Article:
On a chilly yet refreshing morning in 1960, a dozen excited young journalists from Latin America arrived in Beijing, setting foot on New China for the first time. Among them, a young Peruvian, with sharp eyes and a firm look, was bursting with excitement. Impressed by the gleaming Tian'anmen Square and the neat Chang'an Avenue, he was most eager to meet the great man that he had admired for long — Chairman Mao Zedong. Half a century later when he looked back on his lifelong connection with China, he recalled that he first encountered the Chinese revolutions and the Long March of Mao and other Chinese communists in books. Never had he imagined that destiny guided him to meet Mao and other Chinese communists in person and make China his second home. In his work, the rapidly changing ancient country in the East was brimming with vigor and vitality and on an epoch-making journey toward progress and prosperity.
The excited young man was Antonio Fernández Arce, chief journalist of El Peruano, a most-circulated newspaper in Peru. In his twenties, because of his excellent journalistic writings and management skills, Arce became president of the Journalists' Association of Peru and established the Journalists' Association of Latin America. In October 1960 when Arce was in Vienna for the World Meeting of Journalists, he came into contact with colleagues from New China and received a sincere invitation to visit the country. That led to the opening scene of the article.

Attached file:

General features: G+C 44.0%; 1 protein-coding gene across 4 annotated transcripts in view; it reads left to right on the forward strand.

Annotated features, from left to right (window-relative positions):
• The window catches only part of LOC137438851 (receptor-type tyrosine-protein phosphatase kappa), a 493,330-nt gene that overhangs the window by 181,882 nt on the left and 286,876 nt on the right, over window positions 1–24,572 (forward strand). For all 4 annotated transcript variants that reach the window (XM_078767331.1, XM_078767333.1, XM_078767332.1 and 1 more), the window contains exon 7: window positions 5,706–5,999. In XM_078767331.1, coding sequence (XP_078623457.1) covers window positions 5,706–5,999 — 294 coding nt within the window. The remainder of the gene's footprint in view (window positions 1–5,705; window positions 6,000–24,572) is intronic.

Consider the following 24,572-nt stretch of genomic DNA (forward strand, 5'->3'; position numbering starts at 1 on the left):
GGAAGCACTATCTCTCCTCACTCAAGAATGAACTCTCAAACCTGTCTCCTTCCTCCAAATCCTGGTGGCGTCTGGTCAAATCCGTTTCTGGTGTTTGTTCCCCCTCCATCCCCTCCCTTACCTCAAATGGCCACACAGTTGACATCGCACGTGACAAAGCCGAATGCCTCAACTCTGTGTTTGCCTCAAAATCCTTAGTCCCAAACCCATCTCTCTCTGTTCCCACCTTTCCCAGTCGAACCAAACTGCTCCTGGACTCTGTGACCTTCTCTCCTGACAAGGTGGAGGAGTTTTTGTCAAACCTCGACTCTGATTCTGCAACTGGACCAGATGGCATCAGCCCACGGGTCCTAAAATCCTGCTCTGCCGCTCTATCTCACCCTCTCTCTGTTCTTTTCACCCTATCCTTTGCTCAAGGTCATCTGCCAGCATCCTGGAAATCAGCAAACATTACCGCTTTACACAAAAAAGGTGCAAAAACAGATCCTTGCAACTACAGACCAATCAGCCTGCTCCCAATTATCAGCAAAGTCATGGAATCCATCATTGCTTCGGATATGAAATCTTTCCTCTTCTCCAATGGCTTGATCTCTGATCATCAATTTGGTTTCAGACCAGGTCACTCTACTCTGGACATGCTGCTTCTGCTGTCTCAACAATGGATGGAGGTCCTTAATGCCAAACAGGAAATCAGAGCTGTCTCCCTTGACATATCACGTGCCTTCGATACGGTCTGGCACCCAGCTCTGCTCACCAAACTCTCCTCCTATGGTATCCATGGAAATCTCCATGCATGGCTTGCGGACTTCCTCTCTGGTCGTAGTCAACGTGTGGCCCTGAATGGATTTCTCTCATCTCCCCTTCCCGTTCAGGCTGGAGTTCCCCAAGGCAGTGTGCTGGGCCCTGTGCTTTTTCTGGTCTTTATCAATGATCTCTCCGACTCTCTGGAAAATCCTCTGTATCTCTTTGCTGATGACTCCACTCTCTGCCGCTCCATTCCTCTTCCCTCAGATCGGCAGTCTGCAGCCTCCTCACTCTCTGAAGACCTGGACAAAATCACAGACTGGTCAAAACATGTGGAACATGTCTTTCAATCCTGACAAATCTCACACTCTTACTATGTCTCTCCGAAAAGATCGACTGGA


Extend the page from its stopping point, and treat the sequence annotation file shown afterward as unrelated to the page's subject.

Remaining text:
Chairman Mao Zedong received the delegation of Latin American journalists in Zhongnanhai. He regretted the lack of communication between China and Latin America due to geographical distance and recognized the delegation as the best teacher to help China get a better understanding of Latin America. Mao then talked to Arce smilingly about the Inca Empire in ancient Peru and acknowledged its splendid achievements including a well-developed agriculture, sophisticated building techniques, advanced astronomical expertise and a strict moral code. Arce added to the details of the three moral precepts by which the Incas lived, namely don't steal, don't lie and don't be lazy (Ama Sua, Ama Llulla and Ama Quella). Mao responded with a nod of appreciation and commended the moral code. The Latin American friends present were all impressed by Chairman Mao's words and admired his vast reservoir of knowledge about Latin America.
Since this trip, Arce became a good friend of China. He published a great number of articles about his experience in China on newspapers around the world. He was the leading and most prolific journalist on China in Latin America.